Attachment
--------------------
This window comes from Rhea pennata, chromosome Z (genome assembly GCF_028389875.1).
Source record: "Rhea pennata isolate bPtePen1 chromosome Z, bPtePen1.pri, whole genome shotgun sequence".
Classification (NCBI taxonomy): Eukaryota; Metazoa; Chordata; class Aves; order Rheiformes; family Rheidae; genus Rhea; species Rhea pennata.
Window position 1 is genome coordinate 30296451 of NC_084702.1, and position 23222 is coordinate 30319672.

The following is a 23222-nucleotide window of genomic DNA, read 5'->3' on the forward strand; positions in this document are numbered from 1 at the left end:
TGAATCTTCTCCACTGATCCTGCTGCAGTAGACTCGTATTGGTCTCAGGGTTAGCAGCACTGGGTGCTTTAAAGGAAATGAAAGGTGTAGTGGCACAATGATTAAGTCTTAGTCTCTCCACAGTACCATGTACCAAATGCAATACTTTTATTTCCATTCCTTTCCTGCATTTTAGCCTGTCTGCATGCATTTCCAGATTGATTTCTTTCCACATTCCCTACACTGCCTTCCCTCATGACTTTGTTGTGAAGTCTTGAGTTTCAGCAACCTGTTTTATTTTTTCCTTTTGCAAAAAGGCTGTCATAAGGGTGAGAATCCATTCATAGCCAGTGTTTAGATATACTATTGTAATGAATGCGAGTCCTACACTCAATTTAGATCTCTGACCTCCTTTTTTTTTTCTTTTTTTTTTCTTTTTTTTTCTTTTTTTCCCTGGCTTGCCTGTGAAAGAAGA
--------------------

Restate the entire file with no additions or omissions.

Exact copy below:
This window comes from Rhea pennata, chromosome Z (genome assembly GCF_028389875.1).
Source record: "Rhea pennata isolate bPtePen1 chromosome Z, bPtePen1.pri, whole genome shotgun sequence".
Classification (NCBI taxonomy): Eukaryota; Metazoa; Chordata; class Aves; order Rheiformes; family Rheidae; genus Rhea; species Rhea pennata.
Window position 1 is genome coordinate 30296451 of NC_084702.1, and position 23222 is coordinate 30319672.

The following is a 23222-nucleotide window of genomic DNA, read 5'->3' on the forward strand; positions in this document are numbered from 1 at the left end:
TGAATCTTCTCCACTGATCCTGCTGCAGTAGACTCGTATTGGTCTCAGGGTTAGCAGCACTGGGTGCTTTAAAGGAAATGAAAGGTGTAGTGGCACAATGATTAAGTCTTAGTCTCTCCACAGTACCATGTACCAAATGCAATACTTTTATTTCCATTCCTTTCCTGCATTTTAGCCTGTCTGCATGCATTTCCAGATTGATTTCTTTCCACATTCCCTACACTGCCTTCCCTCATGACTTTGTTGTGAAGTCTTGAGTTTCAGCAACCTGTTTTATTTTTTCCTTTTGCAAAAAGGCTGTCATAAGGGTGAGAATCCATTCATAGCCAGTGTTTAGATATACTATTGTAATGAATGCGAGTCCTACACTCAATTTAGATCTCTGACCTCCTTTTTTTTTTCTTTTTTTTTTCTTTTTTTTTCTTTTTTTCCCTGGCTTGCCTGTGAAAGAAGA